Wednesday, 20 May 2009
Living off the waste land
Deer steak from the Waterleidingduinen [Dune resort of the Amsterdam Water Board], wine from Vondel Park *), wild rabbit from Westpoort industrial estate, anything on your plate can be of urban provenance.
Imagine the shelves of supermarkets emptying fast, local food stores shutting down for days, or even weeks. It's not that improbable, a pandemic of pig flu, or a truckers' strike can do the job. Where would us city-dwellers turn to for our supper?
Should we savour sauteed tulip bulbs, like our grand-parents did during the starvation winter of WW II? Or would we resort to the oldest ways of food providing, and revive our dormant hunter-gatherer skills? Even in the built-up areas of our major cities there's ample opportunity for urban hunters and gatherers to catch a furry, or feathery friend, and to take home a rich harvest of fresh and healthy veggies and herbs for free.
I gathered from the web site of 'Het Parool', an Amsterdam daily, an article about urban foraging by an artistic couple, Wietske Maas and Matteo Pasquinello. Wietske is of Tasmanian birth, but of Dutch parentage. In her former life she was exhibiting in art galleries in Australia, but as of today she and Matteo have become hunter-gatherers in the Amsterdam outback.
Sander Overeinder, chef of restaurant 'As' [reminiscent of 'axis', as well as of 'Ashes to ashes', definitely not of 'ass'!], served their booty, diced and sliced to culinary standards, to a jury of artists and natural scientists.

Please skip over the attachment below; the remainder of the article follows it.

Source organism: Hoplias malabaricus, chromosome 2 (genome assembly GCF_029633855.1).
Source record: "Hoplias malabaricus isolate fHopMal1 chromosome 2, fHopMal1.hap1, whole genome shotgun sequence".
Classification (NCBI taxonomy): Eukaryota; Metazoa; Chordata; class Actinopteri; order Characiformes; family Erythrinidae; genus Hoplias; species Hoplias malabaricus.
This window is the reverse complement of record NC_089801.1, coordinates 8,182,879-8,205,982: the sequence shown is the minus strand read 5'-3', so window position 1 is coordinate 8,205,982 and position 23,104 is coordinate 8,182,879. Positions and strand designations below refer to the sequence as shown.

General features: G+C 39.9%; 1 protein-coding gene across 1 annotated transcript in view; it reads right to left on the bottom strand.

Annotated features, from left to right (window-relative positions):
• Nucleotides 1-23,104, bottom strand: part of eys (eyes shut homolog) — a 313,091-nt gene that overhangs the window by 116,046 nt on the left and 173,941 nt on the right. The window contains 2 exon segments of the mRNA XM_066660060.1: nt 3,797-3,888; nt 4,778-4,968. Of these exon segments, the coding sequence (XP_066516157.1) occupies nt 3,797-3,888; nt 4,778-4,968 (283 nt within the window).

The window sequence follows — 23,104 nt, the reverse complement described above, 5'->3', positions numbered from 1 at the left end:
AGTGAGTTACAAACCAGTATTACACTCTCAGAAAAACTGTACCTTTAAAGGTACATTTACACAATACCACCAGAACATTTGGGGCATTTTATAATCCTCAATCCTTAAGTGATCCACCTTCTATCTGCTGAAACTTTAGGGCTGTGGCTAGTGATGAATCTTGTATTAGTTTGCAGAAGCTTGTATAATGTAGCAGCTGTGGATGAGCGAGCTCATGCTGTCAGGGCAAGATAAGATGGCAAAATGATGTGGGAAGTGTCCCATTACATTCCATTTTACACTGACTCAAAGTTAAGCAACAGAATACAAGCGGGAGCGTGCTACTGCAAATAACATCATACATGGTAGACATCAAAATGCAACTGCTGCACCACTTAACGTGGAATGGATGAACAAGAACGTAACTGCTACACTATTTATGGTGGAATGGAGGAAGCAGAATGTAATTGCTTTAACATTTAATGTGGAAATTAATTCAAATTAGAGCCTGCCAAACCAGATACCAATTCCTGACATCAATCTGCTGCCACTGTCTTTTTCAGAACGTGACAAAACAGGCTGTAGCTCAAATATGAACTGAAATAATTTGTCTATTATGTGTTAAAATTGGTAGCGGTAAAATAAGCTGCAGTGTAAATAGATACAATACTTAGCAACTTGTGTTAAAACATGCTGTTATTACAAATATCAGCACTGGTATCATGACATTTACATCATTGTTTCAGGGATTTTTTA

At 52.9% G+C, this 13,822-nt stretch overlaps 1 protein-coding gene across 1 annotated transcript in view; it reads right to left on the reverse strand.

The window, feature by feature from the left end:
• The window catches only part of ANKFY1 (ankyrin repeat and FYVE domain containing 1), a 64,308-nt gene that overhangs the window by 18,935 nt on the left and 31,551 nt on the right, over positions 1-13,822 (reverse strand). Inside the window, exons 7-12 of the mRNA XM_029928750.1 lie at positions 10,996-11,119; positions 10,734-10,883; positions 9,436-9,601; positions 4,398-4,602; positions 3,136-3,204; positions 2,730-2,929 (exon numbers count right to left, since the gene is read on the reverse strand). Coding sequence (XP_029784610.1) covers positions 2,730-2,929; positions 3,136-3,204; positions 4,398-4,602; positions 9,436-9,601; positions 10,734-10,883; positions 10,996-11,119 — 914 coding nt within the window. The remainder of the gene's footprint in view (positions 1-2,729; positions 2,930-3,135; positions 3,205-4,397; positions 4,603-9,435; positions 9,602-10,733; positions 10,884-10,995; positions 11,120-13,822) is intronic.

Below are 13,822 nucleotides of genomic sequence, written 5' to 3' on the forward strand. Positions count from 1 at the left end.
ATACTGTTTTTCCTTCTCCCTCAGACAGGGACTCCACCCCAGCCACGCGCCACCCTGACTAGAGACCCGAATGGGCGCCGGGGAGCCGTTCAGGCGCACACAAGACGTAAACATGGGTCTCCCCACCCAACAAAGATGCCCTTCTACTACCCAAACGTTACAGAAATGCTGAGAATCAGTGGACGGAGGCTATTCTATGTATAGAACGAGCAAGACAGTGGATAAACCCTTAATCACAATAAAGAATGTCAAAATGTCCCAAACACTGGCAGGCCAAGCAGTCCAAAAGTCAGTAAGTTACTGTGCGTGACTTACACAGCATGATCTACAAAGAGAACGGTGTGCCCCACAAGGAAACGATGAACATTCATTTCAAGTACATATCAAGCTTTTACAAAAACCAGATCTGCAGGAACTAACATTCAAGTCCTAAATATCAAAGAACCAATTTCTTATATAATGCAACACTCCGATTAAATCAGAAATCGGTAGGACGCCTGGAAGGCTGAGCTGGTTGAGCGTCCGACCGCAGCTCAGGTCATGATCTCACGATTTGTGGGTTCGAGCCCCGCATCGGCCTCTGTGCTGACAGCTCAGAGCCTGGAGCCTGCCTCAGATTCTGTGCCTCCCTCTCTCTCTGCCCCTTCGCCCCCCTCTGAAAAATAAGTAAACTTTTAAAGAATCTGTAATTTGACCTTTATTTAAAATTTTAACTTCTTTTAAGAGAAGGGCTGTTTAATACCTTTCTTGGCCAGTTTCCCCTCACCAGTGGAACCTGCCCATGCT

The four-course experimental dinner consisted of:
1. a consommé of Chinese mitten crab, fished from the 'IJ' [~pron. 'eye'] in Amsterdam's western harbour area;
2. a fresh salad of hawthorn, comfrey, and lime-tree leaves, collected in the 'Amsterdamse Bos' *), a vast park to the south-west of the city;
3. and to add something of substance, collars of eel from the Petroleumhaven [litt. 'Kerosene Harbour', but it's only a name].
Some ingredients had to be bought, though: risotto rice, shallots, and lemons.
"We've been hunting with Piet Ruyter," said Wietske, "one of the last remaining eel fishers. And Martin Melchers, the city ecologist, showed us where to hunt for mitten crabs and American river crayfish. The vegetal components of the dishes I collected myself in Wester Park *) and Sloter Park."
*) Short descriptions of Amsterdam parks.